Cerny laid out five characteristics that the company hopes will
differentiate PS4 from its own previous PlayStation platforms as well as
those by its competitors. Namely, by making it simple, immediate, social, integrated and “personalized.”
By immediate, Cerny
means not only the speed of the custom hardware but also the immediacy
required for suspend/resume operation in game play. The PS4 will also
come with a secondary custom chip responsible for downloading and
processing games in the background.
By social, Cerny talked of
PS4’s “always-on video compression and decompression hardware.” It will
make “sharing video popular” while a gamer interacts with his friends,
he explained. It enables popular “spectating” function simpler and
easier, since all users have to do is to push a “share” button for
real-time sharing of game play on the remote, second screen, he said.
is expected to be used far beyond the living room, said Cerny, as its
use will be “integrated” with other devices including smartphones,
tablets, PlayStation Vita (mobile gaming platform) and the Web. The idea
is to let people play PS4 games on multiple platforms even while they
are away from the PS4 game console in a living room.
PS4 will also offer personalized services by predicting kinds of games a user prefers and pre-loading it for him, Cerny said.
Lessons learned from PS3
industry observers who attended the press conference here were
generally impressed by the energy and confidence Sony and its developer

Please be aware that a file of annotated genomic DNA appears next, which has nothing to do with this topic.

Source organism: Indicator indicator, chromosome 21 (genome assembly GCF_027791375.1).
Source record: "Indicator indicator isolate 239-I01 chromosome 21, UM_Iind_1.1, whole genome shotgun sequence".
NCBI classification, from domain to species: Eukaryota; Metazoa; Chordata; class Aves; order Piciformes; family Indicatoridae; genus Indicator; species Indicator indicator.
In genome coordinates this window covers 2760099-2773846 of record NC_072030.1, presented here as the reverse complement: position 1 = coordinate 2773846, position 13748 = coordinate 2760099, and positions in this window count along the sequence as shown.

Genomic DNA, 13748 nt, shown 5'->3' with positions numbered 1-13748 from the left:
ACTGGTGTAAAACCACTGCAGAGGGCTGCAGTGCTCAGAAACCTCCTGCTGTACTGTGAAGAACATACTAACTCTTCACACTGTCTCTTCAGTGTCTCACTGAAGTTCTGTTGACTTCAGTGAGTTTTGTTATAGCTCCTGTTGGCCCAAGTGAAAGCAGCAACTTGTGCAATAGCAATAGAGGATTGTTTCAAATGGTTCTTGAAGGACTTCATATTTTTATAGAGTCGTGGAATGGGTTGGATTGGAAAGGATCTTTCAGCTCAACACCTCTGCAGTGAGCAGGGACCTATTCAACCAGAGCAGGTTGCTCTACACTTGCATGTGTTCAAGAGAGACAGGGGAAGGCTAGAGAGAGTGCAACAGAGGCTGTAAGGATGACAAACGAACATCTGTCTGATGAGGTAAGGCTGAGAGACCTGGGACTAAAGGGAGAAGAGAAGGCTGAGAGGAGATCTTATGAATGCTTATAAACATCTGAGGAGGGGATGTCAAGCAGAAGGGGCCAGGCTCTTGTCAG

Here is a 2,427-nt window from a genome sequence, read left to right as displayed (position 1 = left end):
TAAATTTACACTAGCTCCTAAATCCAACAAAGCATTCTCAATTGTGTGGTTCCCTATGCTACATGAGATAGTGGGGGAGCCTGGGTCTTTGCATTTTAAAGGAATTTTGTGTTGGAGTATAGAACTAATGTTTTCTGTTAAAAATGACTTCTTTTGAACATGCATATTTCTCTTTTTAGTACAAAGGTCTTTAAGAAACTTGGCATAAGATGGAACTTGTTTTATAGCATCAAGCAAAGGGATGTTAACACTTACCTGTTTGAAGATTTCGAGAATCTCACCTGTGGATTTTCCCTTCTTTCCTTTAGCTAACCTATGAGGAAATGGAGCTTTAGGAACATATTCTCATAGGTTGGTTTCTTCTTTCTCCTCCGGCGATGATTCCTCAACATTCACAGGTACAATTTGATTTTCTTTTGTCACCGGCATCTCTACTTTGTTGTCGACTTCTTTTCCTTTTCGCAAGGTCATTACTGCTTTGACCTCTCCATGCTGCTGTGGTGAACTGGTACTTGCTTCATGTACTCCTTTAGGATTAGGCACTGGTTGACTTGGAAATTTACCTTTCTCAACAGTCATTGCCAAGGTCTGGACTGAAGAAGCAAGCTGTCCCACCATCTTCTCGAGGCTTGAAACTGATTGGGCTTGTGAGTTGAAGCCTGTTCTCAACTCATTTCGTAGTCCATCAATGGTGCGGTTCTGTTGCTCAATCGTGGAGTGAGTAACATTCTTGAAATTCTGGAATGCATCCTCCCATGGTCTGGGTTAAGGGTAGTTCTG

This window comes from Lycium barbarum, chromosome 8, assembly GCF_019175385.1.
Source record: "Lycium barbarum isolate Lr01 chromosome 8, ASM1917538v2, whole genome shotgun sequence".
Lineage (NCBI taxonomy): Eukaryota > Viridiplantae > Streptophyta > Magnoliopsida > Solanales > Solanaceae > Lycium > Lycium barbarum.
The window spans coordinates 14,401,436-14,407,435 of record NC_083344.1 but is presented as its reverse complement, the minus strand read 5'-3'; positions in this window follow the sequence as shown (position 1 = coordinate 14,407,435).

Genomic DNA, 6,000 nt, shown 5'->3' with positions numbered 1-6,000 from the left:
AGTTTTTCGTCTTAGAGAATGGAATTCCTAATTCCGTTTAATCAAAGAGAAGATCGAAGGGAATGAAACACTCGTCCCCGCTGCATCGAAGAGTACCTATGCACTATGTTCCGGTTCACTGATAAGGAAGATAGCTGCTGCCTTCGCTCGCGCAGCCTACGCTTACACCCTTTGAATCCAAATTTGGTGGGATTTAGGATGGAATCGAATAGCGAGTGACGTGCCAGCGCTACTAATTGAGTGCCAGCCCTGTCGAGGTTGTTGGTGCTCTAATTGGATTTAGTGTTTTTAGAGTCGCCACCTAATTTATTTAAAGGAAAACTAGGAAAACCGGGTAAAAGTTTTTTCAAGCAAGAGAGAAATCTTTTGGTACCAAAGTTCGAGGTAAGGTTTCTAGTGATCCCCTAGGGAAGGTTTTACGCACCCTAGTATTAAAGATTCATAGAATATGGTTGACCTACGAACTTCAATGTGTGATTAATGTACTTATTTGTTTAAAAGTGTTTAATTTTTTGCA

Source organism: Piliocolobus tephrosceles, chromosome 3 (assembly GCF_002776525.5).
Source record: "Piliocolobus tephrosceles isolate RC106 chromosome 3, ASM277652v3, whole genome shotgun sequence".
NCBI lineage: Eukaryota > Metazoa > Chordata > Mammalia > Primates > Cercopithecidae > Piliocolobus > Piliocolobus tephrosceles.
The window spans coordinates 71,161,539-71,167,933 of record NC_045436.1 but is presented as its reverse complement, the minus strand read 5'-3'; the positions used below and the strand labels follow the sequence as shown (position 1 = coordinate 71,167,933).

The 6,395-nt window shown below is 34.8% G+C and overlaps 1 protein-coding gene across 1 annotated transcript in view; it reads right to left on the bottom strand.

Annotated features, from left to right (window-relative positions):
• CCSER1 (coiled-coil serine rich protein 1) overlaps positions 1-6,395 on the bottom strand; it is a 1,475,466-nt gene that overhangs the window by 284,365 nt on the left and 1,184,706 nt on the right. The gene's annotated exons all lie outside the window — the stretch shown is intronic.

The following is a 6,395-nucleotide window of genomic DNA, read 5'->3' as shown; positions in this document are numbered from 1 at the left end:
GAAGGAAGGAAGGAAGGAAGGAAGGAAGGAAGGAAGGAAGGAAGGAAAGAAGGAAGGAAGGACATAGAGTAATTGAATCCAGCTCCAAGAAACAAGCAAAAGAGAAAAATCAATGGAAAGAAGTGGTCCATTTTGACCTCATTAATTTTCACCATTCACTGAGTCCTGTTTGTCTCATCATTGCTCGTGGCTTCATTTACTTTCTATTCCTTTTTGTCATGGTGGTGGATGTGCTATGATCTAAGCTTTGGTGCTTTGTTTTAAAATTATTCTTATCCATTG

partners brought to the event.
More encouraging is that Sony’s
PS4 team appears to be taking to heart the lessons they learned from the
PS3. In particular, by embracing the X86-based platform, they believe
that Sony could address what turned out to be fatal issues of product
delay and the lack of content PS3 faced. Sierra Media’s Dipert,
recalling the PS3 launch, noted that “the CELL processor ended up being a
nightmare to program.” Further, when coupled with the late-design-cycle
add of a Nvidia GPU in PS3, it led to “a dearth of compelling game
content not only at the introduction of PS3 but also for a long time
afterward,” he said.
Then, there is also an issue of a comparative launching schedule.
The PS3 was one year later than the Wii and the Xbox 360,
giving both of these other platforms a big market lead. "Consumers had
already bought the big-ticket-item console," Dipert said. "They were assembling game
content libraries. Therefore, they were reluctant to buy yet another
This time around, though, Nintendo’s Wii U
hasn’t taken off on the market, and the next generation of Microsoft’s
Xbox 360 is not out yet.
It remains unclear how
Sony plans to proceed with the migration of native PS4 games to other
platforms (when connected to smartphones, tablets or Vita), or
converting currently available PS3 games to x86. One obvious way to
solve this is to do software emulation. Dipert called it “a really
really hard problem.”
However, with PS4, there's a heavy reliance
on 'cloud'-delivered content. Dipert noted, “It's conceivable that Sony
could convince developers (at least its own game studio) to create
x86-compiled versions of existing PS3 games, which could then be
downloaded to the PS4, thereby providing a no-cost or some-cost 'bridge'
for potential customers with lots of existing PS1, PS2 and PS3
content," he said.